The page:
While working in labor and delivery, I began a nurse practitioner program, and three years later received my Masters of Science in Nursing as a Family Nurse Practitioner. With my L&D experience I chose to focus my clinical training in Obstetrics and Gynecology, which has led me to where I am today. I enjoy working in an OBGYN practice because it allows me to work with women of all ages, through many pivotal times in their lives, such as adolescence, pregnancy, menopause and beyond. It also allows me to form more lasting relationships with my patients and follow them throughout the course of their lives. I especially love when I get to see a couple throughout their pregnancy and then have the opportunity to care for them during their labor and delivery experience.

I feel so fortunate to have joined this wonderful practice, which is committed to providing the highest quality patient care in a kind and compassionate manner. It is my goal that my patients will feel comfortable discussing their questions and concerns, and leave feeling confident in and satisfied with the care they received.

Sonya Jubb

I was born and raised over the hill in Oakland. I grew up English/Spanish bilingual and it opened up my world to travel, study, and a passion to work with diverse communities across the globe. I graduated from Berkeley High School and then attended Long Island University’s Friends World Program, where I spent the next three out of four years of my undergraduate education in various parts of the world. In my sophomore year of college, I studied in Costa Rica and traveled throughout Central America with a focus in social work. I spent the first part of my junior year in London before being lured back to Costa Rica’s tropical humidity. I then spent a summer in Accra, Ghana, volunteering in a Maternity Clinic. It was during this time that I finally realized that my true calling was to be a midwife. I felt I could make a difference by attending to women and their families during the precious time of pregnancy and childbirth. I learned that I wanted to give women the attention, love, respect and high quality care they deserve during pregnancy and childbirth; free of judgment and full of compassion and responsible care.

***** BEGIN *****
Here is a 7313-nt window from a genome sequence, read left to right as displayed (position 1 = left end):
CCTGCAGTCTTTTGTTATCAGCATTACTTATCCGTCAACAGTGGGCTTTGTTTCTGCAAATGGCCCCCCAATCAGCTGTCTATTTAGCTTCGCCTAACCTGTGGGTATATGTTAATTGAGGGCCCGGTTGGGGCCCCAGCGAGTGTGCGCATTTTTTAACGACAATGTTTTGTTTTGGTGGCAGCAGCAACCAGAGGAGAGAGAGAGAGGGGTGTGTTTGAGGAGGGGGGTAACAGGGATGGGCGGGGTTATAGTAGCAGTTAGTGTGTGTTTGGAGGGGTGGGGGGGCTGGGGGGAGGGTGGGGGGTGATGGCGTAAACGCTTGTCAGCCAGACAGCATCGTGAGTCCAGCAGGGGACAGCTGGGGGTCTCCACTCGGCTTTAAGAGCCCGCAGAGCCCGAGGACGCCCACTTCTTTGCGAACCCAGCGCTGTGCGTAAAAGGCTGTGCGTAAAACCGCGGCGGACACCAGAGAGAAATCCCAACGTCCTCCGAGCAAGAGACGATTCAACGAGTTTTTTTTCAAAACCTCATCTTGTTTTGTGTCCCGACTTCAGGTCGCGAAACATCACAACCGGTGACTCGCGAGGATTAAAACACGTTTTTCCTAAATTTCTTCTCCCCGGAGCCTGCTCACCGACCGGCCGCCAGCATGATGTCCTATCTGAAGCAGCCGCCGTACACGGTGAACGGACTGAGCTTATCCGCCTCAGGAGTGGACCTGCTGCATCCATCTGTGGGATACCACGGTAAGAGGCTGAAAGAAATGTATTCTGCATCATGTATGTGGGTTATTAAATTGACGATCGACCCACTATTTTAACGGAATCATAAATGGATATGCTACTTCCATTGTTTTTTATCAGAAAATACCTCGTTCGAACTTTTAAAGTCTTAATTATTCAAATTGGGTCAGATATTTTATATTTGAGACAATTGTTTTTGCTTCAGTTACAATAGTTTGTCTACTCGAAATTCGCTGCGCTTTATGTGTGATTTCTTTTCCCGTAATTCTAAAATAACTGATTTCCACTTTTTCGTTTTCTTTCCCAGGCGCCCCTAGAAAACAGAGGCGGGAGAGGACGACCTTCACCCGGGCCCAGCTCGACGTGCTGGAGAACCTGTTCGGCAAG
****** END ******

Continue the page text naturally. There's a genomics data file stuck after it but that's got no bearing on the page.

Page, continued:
I graduated from the UCSF Masters in Nursing and Midwifery program in 2008. During my clinical rotations as a student and past employment in the medical field, I have worked in a variety of settings with diverse populations of women and their families. I have always made it a priority that every woman receives the care they deserve. I also aim to support women and their families in having a positive experience with pregnancy and the birth process. It has always been a priority to me to listen to my patients, to be fully present, and to empower them to make healthy choices while being active participants in their care.

I worked for two years at La Clinica de la Raza in Vallejo and then moved with my family to Tucson, Arizona, where I practiced for over three years as a full-scope midwife. In those three years, I delivered nearly 400 babies! The Bay Area has always been our true home, and my husband and I knew that this is the place we want to raise our three daughters. We are thrilled to be back!

I am so happy to have found Dr. Wells and to be able to bring my unique personal and professional experiences to this vibrant practice. I look forward to continuing to provide women and their families with excellent personal and professional care.

Amanda Machette

I was born and raised here in the Bay Area, in Piedmont, just through the tunnel. From a very early age I always knew that I wanted to work in Women’s Health. I blame it on my mother taking me to a “young girls and their changing bodies” class at probably a too young of an age, but am so thankful for it.

I always saw the benefit in women having the opportunity to educate themselves about their bodies and health. In high school, my junior and senior year, I voluntarily gave up my free period and asked to help teach the Freshmen Health Ed Class.

In college, I continued to look for ways to expand my knowledge and discover my love for medicine and health education. I attended Washington University in Saint Louis for undergraduate and worked as a campus EMT and a patient educator at Planned Parenthood.

After college, while working for the Red Cross, I knew that Women’s health was my calling and explored all my options of how to incorporate it in my life. Having been on a pre-med track, I had never really considered being a nurse practitioner, or, like many, heard of a midwife.